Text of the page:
Copyright 2016 American Medical Association. All Rights Reserved. Applicable FARS/DFARS Restrictions Apply to Government Use.
The microorganisms that cause infectious diseases have a way of humbling us. Just as we think we have a problem solved, the microbes outsmart us. Penicillin was a miracle in 1943 when it was first mass produced. By 1947 the bacteria had already developed penicillin resistance. We are always behind in the game we play with influenza virus every year, trying to pick the right strains for the vaccine. We thought we could handle pertussis by making a vaccine, and that we did, starting with a whole-cell vaccine in the 1940s followed by an improved acellular vaccine in the 1990s with fewer adverse effects. Oh, but wait. Why is pertussis coming back with a vengeance in the United States with a record number of cases in 2014? The “improved” acellular vaccines, although certainly associated with fewer adverse effects than the original whole-cell versions, do not work as well. With us once again outsmarted, pertussis is back.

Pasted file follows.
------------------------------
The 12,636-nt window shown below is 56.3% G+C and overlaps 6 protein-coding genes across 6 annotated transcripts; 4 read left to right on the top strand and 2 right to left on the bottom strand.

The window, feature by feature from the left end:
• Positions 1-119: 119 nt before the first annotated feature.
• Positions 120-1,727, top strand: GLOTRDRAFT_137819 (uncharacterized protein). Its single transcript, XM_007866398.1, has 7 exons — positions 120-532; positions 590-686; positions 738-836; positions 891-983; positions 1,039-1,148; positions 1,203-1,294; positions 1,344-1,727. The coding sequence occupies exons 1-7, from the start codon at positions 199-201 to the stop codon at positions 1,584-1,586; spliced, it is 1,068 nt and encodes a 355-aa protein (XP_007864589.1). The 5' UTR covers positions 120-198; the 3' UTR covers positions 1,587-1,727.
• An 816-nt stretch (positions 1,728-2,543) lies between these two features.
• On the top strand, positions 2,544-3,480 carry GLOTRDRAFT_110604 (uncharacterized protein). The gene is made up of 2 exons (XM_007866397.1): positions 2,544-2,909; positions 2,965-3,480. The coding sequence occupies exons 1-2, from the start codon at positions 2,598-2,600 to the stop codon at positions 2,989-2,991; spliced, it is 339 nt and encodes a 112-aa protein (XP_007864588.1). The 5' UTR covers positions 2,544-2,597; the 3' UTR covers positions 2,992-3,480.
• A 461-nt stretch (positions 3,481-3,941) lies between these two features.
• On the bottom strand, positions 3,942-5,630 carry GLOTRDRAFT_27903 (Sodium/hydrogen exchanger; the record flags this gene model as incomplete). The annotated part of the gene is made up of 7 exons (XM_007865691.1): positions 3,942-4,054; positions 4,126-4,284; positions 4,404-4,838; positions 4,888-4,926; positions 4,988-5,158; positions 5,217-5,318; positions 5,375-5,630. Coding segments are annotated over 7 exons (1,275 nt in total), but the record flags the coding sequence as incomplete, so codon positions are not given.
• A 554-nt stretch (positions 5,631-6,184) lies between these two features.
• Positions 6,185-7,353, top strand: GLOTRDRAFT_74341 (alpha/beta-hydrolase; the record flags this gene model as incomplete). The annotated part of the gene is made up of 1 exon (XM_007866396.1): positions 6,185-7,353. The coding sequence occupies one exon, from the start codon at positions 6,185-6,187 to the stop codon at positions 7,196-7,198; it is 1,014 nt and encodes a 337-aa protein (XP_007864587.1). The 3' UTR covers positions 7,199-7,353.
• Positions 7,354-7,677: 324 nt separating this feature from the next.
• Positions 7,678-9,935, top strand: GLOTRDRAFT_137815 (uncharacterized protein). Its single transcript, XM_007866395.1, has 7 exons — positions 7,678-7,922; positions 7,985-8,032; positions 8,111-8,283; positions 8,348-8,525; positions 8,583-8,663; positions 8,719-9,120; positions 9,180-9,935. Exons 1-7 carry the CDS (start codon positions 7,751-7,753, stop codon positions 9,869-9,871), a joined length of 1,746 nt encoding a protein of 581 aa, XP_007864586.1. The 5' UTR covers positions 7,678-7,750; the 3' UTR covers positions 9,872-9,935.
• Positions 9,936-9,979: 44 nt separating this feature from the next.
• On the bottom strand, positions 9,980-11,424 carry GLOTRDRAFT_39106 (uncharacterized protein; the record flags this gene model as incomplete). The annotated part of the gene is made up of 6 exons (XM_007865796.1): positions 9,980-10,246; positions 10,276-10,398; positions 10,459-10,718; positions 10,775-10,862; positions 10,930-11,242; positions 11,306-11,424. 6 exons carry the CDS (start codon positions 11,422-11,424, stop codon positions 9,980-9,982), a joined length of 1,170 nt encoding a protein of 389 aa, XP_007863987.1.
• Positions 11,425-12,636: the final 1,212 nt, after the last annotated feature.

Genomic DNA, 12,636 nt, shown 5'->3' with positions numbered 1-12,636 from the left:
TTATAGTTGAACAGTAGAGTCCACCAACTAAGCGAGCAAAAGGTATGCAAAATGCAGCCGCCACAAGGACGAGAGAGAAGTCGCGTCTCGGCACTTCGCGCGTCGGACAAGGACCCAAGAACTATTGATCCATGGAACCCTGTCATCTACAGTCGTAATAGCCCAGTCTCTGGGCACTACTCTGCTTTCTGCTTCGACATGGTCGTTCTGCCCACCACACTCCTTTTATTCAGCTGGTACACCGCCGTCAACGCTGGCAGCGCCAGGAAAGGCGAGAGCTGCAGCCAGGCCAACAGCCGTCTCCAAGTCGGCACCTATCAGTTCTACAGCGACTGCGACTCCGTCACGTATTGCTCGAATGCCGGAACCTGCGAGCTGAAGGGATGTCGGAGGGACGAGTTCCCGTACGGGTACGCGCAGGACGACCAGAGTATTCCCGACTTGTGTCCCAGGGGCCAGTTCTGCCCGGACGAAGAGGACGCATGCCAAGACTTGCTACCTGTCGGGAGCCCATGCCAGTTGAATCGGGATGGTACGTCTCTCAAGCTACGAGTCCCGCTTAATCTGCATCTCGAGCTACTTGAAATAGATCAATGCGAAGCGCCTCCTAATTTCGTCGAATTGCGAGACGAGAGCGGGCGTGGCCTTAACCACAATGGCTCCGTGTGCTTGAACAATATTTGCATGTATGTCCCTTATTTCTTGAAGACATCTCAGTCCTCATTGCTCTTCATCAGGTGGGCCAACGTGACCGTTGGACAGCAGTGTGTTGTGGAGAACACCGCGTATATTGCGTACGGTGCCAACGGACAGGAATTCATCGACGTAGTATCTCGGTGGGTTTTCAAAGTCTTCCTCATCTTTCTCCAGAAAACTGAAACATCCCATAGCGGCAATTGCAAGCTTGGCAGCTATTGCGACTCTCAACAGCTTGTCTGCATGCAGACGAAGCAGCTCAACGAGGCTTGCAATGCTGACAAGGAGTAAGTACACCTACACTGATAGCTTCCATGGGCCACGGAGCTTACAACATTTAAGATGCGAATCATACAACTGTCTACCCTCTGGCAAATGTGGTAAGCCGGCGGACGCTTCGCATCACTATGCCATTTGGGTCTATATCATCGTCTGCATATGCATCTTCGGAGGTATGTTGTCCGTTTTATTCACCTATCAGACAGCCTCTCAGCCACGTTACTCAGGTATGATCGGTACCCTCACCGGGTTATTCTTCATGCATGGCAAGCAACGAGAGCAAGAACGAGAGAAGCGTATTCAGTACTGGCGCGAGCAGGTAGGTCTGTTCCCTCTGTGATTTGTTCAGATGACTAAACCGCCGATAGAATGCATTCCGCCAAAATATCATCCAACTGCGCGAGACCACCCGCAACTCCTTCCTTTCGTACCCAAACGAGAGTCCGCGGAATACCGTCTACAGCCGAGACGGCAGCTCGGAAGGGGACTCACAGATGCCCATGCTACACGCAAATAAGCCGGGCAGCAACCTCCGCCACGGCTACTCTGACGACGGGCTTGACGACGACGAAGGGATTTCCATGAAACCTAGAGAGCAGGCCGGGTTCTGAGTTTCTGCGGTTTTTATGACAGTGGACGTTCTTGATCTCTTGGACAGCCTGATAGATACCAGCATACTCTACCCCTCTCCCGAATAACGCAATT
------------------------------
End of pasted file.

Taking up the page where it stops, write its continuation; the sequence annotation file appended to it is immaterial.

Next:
Sawyer MH. The Pertussis Problem and a Possible Solution: Will Parents Go Along? JAMA Pediatr. 2016;170(5):421–422. doi:10.1001/jamapediatrics.2016.0157
Customize your JAMA Network experience by selecting one or more topics from the list below.
Create a personal account or sign in to: